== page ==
"There was a meeting and John walked into it, and the other Beatles and me were in this room and John walked in and said, 'I'm leaving The Beatles.' ... We were gobsmacked. We were very shocked. I think the first question in our minds was, is this going to last? Or is this just something very John-ish where he would just say, 'Hey, Big Dramatic Statement!' And then you go off and then a couple of weeks later, you go, 'Oh, maybe we should get together again.' It was quite shocking. You can imagine someone just walks in and tells you, 'The factory is closing.' It was big. ... I think we wondered whether [the band] would get together again, and when it didn't, it left us all, in one way, without a job, because this had been our job. It was bad news. It was shocking. But later I realized that it was John had this new relationship with Yoko [Ono], and he had to clear the decks in order to give her full-time attention."

On John's obsession with Yoko and John being ready for something new

"At the time, it was very difficult, because we knew John was infatuated with Yoko and having known John so long personally, I knew what he liked in a woman, and he liked strong women. ... So when he met Yoko, I think he was very attracted to her, and I think it was a great thing for him. I think he needed it. It was time for him to break loose and do some new things. And I knew it was exciting for him. But at first, we were not too keen on it at all because it was like, 'Who is this? And why is she sitting on my amp?' ... I came to realize that that is something you mustn't stand in the way of — this guy is absolutely 100% in love with this woman — and you have to let it be. For me, this having been my employment and my artistic world for quite a number of years, and having known John since we were teenagers together, to this point, it finally coming to an end was very challenging. The first question became, 'OK, what do I do now?' "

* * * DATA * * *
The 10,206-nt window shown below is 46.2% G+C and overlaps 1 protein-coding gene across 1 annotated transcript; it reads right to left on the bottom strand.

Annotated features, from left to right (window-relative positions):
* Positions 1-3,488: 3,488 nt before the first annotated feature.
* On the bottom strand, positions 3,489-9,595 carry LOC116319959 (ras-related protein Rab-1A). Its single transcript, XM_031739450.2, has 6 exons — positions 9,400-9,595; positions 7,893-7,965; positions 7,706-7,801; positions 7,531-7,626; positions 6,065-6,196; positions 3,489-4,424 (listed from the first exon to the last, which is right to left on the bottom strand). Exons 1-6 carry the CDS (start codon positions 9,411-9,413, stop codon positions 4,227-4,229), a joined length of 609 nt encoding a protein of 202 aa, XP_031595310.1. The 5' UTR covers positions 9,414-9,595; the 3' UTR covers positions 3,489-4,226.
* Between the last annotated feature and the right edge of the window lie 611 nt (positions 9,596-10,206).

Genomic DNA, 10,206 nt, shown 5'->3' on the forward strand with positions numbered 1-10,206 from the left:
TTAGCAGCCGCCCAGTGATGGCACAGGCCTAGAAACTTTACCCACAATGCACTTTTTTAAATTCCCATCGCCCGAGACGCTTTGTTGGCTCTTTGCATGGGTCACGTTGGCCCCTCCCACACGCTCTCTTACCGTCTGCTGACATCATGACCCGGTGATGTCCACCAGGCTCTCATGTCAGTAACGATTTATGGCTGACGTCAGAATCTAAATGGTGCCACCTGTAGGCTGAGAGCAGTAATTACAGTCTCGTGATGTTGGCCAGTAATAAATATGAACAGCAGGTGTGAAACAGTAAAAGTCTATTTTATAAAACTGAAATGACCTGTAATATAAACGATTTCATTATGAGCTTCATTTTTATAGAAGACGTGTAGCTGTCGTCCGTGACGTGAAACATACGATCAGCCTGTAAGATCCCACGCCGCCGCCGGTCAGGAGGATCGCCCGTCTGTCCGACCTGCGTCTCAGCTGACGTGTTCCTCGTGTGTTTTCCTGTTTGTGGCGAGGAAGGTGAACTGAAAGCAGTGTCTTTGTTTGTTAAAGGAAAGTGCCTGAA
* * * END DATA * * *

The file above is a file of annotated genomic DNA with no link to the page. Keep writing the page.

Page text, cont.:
On feeling lost after The Beatles, before he formed his next band, Wings

"It was quite difficult, because I didn't know what to do at all. And I didn't really have any brainy ideas, except if I want to continue in music, maybe I'll form another band. But then, how do you do that after The Beatles? How could anything I do be as good as The Beatles? The Beatles had a very special combination of talents ... as has been proved by its longevity. The stuff we did together still sounds good and still lives today. So it was a question of how can you get better than that? And I think I just have to say, 'Well, you can't. But if you want to keep going, you should maybe think about starting something else.' So I did."

Sam Briger and Thea Chaloner produced and edited the audio of this interview. Bridget Bentz, Molly Seavy-Nesper and Andrew Flanagan adapted it for the web.

Copyright 2021 Fresh Air. To see more, visit Fresh Air.

Corrected: November 3, 2021 at 12:00 AM EDT
In the audio of this story, in addition to a previous digital story, we incorrectly describe the Let It Be film as a 1969 documentary. It was released in 1970.